Topping #4: Nori

4 sheets of roasted nori

1) Cut nori into fourths so you have sixteen narrow strips.

2) Stack the strips, and using kitchen scissors, snip the nori so you get very skinny strips of nori. I like mine to be about 1/4 to 1/2 an inch wide. Place into serving dish – I recommend one that sits by itself so it doesn’t get wet.

Topping #5: Chives, or any other vegetable you’d like

Whatever vegetables you choose to include as a topping, just be sure to chop them up so they are very small. You want them to be, like the tofu, a little smaller than bite-sized so they don’t overwhelm the dish, and so that you can combine as many of them together as you want without overloading.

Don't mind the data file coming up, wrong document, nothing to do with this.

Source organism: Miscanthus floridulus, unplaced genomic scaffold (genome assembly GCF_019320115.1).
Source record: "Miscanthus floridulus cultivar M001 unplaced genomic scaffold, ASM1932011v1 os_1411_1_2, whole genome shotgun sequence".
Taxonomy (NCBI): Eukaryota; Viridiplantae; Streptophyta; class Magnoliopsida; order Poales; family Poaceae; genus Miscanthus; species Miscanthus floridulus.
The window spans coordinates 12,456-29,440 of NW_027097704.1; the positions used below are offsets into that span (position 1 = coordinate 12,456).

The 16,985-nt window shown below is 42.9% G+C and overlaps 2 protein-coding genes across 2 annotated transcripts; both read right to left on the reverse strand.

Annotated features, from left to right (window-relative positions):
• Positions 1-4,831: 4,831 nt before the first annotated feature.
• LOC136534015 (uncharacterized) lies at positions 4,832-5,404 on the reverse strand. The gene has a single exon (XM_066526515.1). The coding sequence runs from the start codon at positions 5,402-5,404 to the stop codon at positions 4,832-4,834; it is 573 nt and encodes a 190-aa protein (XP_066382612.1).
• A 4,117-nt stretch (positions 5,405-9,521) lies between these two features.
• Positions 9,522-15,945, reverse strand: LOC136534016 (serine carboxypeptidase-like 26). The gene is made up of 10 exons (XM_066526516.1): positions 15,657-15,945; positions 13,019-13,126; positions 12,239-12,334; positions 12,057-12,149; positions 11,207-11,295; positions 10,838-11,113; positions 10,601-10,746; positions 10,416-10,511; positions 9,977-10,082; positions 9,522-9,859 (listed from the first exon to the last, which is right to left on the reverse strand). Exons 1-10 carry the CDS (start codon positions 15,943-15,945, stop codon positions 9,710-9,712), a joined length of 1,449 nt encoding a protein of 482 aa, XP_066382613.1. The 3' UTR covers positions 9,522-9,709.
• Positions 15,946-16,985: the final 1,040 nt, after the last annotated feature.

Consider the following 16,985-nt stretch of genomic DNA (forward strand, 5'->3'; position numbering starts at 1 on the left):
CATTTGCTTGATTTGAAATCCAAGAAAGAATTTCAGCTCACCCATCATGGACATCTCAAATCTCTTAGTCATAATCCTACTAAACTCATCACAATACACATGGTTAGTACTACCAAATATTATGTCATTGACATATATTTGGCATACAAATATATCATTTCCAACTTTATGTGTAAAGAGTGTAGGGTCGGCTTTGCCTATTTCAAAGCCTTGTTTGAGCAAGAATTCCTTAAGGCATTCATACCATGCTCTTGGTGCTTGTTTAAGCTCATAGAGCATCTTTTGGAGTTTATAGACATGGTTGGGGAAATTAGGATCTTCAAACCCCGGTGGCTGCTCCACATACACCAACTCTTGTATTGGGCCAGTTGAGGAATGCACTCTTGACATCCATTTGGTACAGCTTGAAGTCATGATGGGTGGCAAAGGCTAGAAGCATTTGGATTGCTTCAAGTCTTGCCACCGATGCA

Tsuyu (Dipping sauce for the noodles):

3 1/2 cups of combu dashi. Recipe here: Combu dashi recipe.
2 Tbsp soy sauce
1 Tbsp mirin
1/4 cup liquid from re-hydrating shiitake

Prepare the combu dashi. Add soy sauce, shiitake liquid, and mirin and stir to combine. Cover and refrigerate until ready to use.


4 ‘bundles’ of somen noodles
4 cups of water
6-8 ice cubes

1) In a 4-quart pot, place water and bring to a boil. Remove black bands from around the noodles (you can snip them with scissors if need be) and put into boiling water. Cook for 5-6 minutes. Do not overcook.

2) Drain the noodles in a colander when time is up, and rinse immediately with cold water. Add half the ice cubes to the draining noodles, and toss so they are covered a bit by the noodles. Add the remaining ice cubes.